‘Flawed’ accreditation plans risk social workers quitting

Experienced practitioners could “walk away from testing regime they do not value”, warns British Association of Social Workers

Department for Education

Plans to introduce accreditation tests for children’s social workers risk experienced practitioners quitting the profession, the British Association of Social Workers has warned.

BASW, which represents more than 22,000 social workers, said the accreditation system planned by the Department for Education was “unjustifiably” costly and poorly designed, risked worsening the profession’s recruitment and retention problems, and marked a further step towards breaking the link between adults and children’s social work.

The association urged the DfE to rethink the “flawed and unpopular” plans and work with the profession to develop an ongoing CPD framework for all social workers. The DfE’s lack of sector involvement in the development of accreditation was a “significant failure”, it added.

Ministers want more than 30,000 frontline social workers in children’s services to take the accreditation assessments, which involve a digital test, practice observation and written assessments, by 2020. The scheme will be introduced voluntarily at 31 councils before being rolled out nationally. A DfE consultation on the plans closed this week.

‘Disincentive’ to retention

BASW underpinned its response to the consultation with a survey of 538 social workers. This revealed just 3% felt accreditation offered good value for money, and 61% felt the tests would act as a “disincentive” to recruitment and retention.  More than half (58%) felt social workers who already held a post qualifying or advanced practice award should be exempted from the tests.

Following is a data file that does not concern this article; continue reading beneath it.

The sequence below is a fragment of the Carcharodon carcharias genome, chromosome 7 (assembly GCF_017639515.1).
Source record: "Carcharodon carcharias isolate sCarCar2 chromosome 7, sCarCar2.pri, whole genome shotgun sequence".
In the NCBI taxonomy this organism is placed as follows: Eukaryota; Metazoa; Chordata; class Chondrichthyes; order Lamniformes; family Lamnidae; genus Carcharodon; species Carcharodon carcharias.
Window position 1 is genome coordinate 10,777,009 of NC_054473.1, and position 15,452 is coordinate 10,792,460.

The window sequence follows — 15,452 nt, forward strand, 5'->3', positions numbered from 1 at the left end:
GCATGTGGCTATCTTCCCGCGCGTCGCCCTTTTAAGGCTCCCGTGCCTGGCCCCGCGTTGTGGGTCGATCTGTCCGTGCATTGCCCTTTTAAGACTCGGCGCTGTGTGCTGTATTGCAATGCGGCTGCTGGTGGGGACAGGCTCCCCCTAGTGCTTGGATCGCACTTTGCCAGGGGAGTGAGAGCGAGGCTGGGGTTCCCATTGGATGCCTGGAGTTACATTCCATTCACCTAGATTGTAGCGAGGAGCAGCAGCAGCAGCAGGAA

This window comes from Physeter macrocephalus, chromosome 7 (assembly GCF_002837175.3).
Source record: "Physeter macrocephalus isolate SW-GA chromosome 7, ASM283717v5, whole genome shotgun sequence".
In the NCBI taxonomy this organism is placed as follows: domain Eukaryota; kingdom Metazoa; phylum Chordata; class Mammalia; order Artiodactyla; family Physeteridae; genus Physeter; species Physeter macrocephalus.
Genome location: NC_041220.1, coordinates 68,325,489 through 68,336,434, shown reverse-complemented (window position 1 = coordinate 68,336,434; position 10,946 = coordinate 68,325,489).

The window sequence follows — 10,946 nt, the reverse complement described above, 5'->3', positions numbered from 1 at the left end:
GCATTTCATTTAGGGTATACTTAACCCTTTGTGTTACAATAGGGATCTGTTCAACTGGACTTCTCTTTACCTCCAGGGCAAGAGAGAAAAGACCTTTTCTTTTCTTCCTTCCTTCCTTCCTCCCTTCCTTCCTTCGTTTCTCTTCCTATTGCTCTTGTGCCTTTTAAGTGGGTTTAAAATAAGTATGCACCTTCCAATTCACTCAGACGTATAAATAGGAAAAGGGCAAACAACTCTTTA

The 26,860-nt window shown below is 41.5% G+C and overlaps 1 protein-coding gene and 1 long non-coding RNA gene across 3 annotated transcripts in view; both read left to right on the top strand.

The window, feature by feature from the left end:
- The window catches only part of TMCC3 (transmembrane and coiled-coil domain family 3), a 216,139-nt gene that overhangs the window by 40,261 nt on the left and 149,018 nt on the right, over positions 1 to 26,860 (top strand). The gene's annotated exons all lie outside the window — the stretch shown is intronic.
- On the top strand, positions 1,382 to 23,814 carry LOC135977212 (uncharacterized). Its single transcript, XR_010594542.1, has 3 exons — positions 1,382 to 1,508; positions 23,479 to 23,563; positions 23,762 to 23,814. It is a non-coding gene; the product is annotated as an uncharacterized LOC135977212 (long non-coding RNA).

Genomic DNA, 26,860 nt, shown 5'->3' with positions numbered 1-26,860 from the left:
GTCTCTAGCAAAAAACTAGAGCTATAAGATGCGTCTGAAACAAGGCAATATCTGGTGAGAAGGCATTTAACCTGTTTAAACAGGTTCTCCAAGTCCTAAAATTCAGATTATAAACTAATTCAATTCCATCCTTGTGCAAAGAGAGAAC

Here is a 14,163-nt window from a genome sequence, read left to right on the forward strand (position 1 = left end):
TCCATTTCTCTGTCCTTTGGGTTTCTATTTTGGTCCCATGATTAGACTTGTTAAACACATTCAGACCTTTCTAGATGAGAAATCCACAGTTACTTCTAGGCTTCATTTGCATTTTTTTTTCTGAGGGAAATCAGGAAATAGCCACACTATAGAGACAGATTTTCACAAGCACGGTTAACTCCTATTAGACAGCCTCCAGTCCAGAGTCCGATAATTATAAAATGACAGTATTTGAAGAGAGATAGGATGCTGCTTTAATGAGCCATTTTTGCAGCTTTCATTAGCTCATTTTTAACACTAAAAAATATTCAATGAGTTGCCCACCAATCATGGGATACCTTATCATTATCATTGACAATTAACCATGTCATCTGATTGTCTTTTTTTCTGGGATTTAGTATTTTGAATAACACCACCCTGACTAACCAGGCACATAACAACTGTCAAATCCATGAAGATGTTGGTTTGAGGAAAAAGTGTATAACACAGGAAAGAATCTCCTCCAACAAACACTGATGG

The association said the proposed system could demotivate some of the advanced practitioners councils most needed to retain. Social workers who responded to the survey complained of “too many hoops to jump through” and “over testing”. BASW said comments from many members showed experienced social workers, and even those at the start of their careers, would leave the profession if forced to take the tests.

The DfE said accreditation was a “key part” of government efforts to boost the skills and professional status of social workers.

BASW said it appreciated the intentions behind the scheme but felt in its current form it was “likely to have the opposite impact to that desired by government”

“It risks creating a two tier children’s social work workforce through a costly and poorly designed accreditation system. It risks reducing the workforce in children’s services if social workers – including some of the most experienced – walk away from a testing regime they do not value.”

Knowledge base

The association said the plans also added to wider fears over the way the knowledge base for social workers in England is being developed, with concerns the DfE is favouring profit-making firms over sector bodies and universities for projects that are key to shaping social work.

The department awarded a £2m contract to develop accreditation to a consortium led by management consultancy giant KPMG and social work firm Morning Lane Associates. Global consultancy firms Mott MacDonald and Deloitte have also won DfE contracts to oversee other key planks of social care reform.

“We are clear that this should not be an exercise that is dominated by one government department (Department for Education) and consortia of private companies with limited input from HEIs. This is not comparable to how other professions are treated and defined,” BASW said.